Northeast Ohio is careening into the holidays stressed.
Prices are rising, employers can’t find workers and people are frustrated that they sometimes can’t buy what they want when they want it.
As the pandemic approaches its third year — threatening anew with the omicron variant — COVID-19 is upending our lives and lifestyles in new ways.
Last year, there was a pandemic-induced economic downturn as many people hunkered down at home, eschewing goods and services.
Now, with vaccines, the problem has flipped. More Americans are venturing out to eat, to travel and to buy, buy, buy. And restaurants, stores, service providers and supply chains can’t keep up.
Economists generally don’t know how long this phenomenon may last. Some say less than a year; others say longer.
Impacting Ohio: How pandemic shortages are impacting your life in Northeast Ohio
We wanted to see how these shortages and price hikes are impacting our area now.
On Nov. 18, the Akron Beacon Journal, The Canton Repository, The Daily Record and the Record-Courier sent 18 reporters, five photographers and one editor out to interview everyone from car shoppers and staffing agencies to a dairy farmer and a pediatric nurse.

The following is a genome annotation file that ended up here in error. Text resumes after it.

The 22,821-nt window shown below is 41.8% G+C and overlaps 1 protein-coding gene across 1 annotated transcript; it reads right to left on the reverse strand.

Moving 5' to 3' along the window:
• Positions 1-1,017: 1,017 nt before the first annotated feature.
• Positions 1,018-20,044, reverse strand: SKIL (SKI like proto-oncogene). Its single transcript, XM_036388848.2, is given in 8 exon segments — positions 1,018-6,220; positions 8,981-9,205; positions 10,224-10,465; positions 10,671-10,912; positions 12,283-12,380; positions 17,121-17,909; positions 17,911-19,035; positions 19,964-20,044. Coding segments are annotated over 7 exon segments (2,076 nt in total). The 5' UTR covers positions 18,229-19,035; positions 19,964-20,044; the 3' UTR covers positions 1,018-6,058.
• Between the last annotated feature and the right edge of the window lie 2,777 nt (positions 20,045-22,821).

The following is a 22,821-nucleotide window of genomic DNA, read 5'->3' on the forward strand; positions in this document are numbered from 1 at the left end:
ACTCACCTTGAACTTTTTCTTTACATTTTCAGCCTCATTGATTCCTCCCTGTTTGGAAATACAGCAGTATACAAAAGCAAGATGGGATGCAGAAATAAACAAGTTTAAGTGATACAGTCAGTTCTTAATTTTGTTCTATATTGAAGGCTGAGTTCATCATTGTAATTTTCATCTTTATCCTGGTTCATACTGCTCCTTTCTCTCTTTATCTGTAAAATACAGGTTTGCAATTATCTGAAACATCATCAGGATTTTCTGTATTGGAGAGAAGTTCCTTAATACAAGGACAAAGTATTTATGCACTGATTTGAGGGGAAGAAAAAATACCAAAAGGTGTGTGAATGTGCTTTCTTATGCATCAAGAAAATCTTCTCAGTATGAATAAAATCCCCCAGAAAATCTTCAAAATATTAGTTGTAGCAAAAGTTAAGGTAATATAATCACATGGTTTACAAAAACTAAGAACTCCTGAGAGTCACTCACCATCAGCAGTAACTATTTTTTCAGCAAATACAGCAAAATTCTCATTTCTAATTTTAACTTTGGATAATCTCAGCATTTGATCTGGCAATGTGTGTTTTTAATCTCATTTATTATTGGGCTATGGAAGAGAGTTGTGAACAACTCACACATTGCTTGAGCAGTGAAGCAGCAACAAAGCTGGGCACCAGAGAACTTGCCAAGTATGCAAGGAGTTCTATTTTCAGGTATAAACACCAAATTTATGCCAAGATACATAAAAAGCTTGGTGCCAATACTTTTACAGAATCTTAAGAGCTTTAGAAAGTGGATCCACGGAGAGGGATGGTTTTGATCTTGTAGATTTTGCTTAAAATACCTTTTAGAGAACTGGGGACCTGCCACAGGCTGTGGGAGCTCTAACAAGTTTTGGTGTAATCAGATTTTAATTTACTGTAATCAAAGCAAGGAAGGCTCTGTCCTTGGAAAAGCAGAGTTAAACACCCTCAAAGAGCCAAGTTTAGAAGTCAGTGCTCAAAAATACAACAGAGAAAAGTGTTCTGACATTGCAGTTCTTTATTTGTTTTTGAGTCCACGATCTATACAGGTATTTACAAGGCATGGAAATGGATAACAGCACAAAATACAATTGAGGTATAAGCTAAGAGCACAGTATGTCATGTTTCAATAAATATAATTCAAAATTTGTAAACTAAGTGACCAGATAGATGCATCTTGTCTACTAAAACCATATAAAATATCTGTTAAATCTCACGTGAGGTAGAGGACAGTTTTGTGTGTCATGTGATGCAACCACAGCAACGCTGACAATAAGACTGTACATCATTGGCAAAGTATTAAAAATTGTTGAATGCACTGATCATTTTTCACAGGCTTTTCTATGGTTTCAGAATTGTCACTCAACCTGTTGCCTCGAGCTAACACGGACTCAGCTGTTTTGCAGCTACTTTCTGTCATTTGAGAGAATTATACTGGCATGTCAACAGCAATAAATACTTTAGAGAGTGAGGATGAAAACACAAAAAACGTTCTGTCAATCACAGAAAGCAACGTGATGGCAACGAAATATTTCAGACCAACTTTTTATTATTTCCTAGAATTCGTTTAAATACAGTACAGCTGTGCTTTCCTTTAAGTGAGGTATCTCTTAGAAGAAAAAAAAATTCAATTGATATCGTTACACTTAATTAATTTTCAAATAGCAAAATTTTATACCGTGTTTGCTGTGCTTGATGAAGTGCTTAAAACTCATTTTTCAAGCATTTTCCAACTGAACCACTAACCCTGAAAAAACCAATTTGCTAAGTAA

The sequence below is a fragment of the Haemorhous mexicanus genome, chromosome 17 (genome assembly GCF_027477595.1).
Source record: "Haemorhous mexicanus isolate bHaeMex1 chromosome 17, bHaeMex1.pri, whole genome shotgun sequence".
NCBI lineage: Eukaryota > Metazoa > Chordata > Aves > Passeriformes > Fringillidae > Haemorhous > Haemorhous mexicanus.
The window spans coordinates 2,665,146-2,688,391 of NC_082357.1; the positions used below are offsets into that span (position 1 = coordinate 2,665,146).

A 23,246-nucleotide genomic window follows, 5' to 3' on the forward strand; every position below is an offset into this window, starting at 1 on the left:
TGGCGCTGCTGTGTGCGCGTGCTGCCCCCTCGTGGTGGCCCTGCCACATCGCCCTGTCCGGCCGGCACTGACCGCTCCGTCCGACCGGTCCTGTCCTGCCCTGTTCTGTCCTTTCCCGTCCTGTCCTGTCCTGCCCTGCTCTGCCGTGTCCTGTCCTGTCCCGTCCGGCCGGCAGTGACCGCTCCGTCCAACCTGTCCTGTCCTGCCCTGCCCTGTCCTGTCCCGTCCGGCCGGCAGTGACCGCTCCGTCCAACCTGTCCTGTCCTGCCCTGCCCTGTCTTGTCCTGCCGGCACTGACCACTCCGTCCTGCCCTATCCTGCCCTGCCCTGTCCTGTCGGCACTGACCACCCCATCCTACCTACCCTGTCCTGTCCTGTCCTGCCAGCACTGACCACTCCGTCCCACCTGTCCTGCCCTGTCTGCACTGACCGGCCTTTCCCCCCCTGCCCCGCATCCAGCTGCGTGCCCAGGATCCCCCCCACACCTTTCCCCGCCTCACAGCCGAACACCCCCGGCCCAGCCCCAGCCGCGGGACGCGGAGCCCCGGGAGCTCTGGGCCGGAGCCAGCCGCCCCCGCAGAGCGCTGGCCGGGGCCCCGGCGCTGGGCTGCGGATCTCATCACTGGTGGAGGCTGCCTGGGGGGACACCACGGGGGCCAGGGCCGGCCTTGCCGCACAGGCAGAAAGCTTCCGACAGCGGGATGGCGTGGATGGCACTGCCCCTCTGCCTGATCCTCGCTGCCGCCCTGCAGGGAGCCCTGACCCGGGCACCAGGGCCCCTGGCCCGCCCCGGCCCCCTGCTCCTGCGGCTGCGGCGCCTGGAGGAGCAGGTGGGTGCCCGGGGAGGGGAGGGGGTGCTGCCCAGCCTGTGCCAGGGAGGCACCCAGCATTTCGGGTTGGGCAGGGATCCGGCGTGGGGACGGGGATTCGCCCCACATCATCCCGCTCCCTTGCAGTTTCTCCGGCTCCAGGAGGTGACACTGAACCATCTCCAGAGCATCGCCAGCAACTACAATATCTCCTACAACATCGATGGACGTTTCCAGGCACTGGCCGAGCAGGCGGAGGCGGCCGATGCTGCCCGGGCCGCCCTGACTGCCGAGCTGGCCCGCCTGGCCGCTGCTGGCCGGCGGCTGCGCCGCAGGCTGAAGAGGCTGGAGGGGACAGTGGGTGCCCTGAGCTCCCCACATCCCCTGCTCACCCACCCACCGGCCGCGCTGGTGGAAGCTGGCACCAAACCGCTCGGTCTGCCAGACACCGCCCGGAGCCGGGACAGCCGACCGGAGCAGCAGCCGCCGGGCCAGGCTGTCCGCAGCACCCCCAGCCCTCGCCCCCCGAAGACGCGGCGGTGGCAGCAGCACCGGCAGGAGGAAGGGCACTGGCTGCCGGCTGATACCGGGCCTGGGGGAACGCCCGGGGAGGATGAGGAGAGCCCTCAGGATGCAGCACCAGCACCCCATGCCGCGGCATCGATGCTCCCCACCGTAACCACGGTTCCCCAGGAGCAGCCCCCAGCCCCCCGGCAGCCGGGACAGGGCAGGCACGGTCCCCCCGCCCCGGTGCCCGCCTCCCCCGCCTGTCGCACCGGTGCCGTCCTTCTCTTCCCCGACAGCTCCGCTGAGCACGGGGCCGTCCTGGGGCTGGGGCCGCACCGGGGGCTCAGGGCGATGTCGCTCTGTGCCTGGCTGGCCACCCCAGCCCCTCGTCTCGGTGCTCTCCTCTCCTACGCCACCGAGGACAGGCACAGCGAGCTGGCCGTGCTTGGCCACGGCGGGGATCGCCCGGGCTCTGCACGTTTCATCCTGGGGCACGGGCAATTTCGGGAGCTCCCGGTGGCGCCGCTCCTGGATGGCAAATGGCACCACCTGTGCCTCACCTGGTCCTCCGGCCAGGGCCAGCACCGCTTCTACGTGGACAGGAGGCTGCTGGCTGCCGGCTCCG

Here is what they found as that chilly, rainy Thursday unfolded:
The wheels on the bus
Bill Andexler’s phone rings before sun-up. It’s a school bus driver who tells him she has car trouble.
“Where are you at?” asks Andexler, the transportation coordinator for Akron Public Schools. “Do you want us to send someone down for you or are you calling off?”
Andexler has eight substitute drivers on his roster today, and all but one are filling spots for people who have already called off. He’s holding onto that substitute by splitting the students on another driverless bus between two other routes.
‘We need you’: Area school districts desperately seeking staff as shortages force closure
Now hiring bus drivers: Shortage forces districts to suspend busing, adjust routes
Andexler tells the bus driver with car trouble that he thinks he can make the morning work without her.
“Let us know about this afternoon,” he tells her.
Andexler hangs up.
“We’re kind of stretched pretty thin,” he says.
Andexler’s work days usually start about 2 a.m. He checks emails, making sure he has an accurate headcount of school bus and van drivers for the day.
Then he spends his morning hoping his phone doesn’t ring. When it does, it usually means someone’s not coming to work.
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